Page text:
Since you can't find a serial number, I'm inclined to think it's from a talented small framebuilder. Unless there's something more distinguishing about the frame than we've seen in the photos, it may remain the product of an anonymous builder.

As Kurt suggested above, the next step is to check the threading on the bottom bracket shell.

For reference, here's my 1940 track Paramount, s/n A853, with a 23" frame. The second photo is the measured geometry.



__________________
- Stan

my bikes

Science doesn't care what you believe.
Scooper is offline  
Old 07-11-12, 11:07 PM
  #22  
Decrepit Member
 
Scooper's Avatar
 
Join Date: Aug 2005
Location: Santa Rosa, California
Posts: 10,488

Bikes: Waterford 953 RS-22, several Paramounts

Liked 71 Times in 59 Posts
Looking at your more detailed photos and with the knowledge that the family was from the Chicago area, there is a chance it was built by Oscar Wastyn (Emil Wastyn's son) of Chicago.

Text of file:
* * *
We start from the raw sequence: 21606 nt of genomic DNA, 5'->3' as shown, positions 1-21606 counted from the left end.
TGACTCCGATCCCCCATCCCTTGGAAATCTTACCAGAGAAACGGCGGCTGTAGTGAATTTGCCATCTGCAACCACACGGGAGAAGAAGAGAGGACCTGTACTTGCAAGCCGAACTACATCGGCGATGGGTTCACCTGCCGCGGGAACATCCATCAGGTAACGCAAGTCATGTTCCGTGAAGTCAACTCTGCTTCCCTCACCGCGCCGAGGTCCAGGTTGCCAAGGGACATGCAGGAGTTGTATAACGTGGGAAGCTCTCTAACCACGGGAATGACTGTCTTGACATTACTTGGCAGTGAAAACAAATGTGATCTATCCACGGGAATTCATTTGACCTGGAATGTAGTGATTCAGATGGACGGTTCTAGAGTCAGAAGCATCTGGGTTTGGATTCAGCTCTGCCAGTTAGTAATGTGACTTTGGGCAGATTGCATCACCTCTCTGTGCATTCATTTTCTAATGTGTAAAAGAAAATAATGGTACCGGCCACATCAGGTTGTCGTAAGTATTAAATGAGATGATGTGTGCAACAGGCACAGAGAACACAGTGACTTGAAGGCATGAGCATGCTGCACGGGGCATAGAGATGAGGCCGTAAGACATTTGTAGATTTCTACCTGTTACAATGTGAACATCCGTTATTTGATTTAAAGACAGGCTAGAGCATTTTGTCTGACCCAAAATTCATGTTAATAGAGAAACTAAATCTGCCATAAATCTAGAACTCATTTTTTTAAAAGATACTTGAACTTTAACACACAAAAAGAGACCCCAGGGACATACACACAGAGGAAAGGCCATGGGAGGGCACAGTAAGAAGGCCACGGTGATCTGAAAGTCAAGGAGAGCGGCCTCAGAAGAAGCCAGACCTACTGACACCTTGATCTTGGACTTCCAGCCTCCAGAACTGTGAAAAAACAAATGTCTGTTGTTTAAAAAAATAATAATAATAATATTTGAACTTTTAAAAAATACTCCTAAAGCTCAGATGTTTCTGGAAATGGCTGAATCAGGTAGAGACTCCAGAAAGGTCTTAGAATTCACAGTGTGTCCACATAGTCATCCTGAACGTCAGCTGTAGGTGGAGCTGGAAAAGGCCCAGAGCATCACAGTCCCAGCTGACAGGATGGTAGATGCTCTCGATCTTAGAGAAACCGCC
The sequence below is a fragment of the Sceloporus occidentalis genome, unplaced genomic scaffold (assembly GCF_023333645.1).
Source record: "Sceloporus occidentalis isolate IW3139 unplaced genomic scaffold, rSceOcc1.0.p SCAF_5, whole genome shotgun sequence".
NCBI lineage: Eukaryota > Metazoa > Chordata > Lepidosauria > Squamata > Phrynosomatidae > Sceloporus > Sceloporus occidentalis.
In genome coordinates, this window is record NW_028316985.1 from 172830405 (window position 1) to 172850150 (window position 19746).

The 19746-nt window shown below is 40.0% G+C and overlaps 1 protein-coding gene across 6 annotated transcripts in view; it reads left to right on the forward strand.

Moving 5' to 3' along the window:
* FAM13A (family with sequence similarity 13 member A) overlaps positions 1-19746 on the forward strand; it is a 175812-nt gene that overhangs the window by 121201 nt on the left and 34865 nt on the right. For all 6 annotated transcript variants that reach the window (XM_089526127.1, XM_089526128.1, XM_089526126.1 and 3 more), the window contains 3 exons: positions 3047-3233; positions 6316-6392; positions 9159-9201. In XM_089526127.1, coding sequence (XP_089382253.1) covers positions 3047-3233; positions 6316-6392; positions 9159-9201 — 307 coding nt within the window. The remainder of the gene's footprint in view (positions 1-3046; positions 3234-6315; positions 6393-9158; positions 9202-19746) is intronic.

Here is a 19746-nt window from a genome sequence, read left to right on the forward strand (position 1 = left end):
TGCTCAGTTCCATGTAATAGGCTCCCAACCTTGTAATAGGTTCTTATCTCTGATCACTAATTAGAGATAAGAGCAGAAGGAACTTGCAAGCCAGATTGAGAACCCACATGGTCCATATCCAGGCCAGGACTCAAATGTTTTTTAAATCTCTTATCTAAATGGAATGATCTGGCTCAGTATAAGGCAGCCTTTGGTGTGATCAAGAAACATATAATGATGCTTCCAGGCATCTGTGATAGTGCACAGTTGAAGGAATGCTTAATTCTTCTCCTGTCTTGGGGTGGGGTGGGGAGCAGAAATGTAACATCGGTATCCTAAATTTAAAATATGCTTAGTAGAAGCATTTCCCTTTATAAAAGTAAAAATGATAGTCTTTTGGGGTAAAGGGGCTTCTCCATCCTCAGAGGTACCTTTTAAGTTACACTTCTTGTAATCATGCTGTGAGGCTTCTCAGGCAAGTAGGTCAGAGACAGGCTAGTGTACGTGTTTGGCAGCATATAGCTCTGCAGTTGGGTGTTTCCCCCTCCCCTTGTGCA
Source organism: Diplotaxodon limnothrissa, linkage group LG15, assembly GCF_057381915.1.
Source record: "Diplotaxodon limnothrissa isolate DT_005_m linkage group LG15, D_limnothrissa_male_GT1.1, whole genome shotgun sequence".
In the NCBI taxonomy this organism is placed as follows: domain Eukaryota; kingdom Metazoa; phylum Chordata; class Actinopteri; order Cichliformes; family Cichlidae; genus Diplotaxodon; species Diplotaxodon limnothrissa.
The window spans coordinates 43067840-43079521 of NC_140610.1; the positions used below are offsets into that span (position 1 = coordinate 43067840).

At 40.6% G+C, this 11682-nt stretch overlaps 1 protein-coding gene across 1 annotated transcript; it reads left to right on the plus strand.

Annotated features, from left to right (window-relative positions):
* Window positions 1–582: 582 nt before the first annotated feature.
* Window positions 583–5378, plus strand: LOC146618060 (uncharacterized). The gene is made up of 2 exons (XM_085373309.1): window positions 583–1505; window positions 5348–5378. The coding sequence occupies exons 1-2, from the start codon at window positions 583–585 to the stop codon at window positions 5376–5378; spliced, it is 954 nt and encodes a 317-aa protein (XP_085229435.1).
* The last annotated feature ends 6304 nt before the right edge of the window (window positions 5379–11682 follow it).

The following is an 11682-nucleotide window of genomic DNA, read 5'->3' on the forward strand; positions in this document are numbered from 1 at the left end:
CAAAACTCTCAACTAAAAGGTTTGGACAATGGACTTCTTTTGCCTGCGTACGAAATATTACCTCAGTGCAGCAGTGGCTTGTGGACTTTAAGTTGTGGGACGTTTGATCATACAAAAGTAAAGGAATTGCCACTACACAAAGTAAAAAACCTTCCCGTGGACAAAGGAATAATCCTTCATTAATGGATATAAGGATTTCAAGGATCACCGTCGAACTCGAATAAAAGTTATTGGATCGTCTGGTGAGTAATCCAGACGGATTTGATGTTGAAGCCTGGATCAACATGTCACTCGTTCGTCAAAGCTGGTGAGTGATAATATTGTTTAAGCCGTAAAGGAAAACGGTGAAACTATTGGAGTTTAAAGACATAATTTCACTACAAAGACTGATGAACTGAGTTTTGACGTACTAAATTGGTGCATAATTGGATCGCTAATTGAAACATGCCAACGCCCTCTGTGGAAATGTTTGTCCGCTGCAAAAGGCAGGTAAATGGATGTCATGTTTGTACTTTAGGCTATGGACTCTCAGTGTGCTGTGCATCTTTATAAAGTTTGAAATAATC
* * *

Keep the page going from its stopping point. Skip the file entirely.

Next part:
Emil built my 1940 Paramount for Schwinn.

A brief history of the Wastyns...
__________________
- Stan

my bikes

Science doesn't care what you believe.

Last edited by Scooper; 07-11-12 at 11:12 PM.
Scooper is offline  
Old 07-12-12, 05:02 AM
  #23  
Senior Member
 
jr59's Avatar
 
Join Date: Jun 2010
Location: the 904, Jax fl
Posts: 2,286
Liked 13 Times in 9 Posts
That is some pretty good work there, Stan. I had forgotten about Mr Wastyn. This frame has all the look of something he would have made.
jr59 is offline  
Old 07-12-12, 05:08 AM
  #24  
Senior Member
 
rootboy's Avatar
 
Join Date: Apr 2005
Location: Wherever
Posts: 16,748
Likes: 0
Liked 133 Times in 79 Posts
Very interesting frame. That rear brake bridge/boss should be tell-tale, but not for me. Really nice looking frame.
rootboy is offline  
Old 07-12-12, 06:13 AM
  #25  
Member
 
Join Date: Sep 2011
Posts: 35
Likes: 0
Liked 0 Times in 0 Posts
Wastyn's shop is still around and owned by either the son or grandson. There is a chance they might have some info on the frames he made.
catchabadone is offline  

Thread Tools
Search this Thread

Contact Us - Archive - Advertising - Cookie Policy - Privacy Statement - Terms of Service - Your Privacy Choices -

Copyright © 2024 MH Sub I, LLC dba Internet Brands. All rights reserved. Use of this site indicates your consent to the Terms of Use.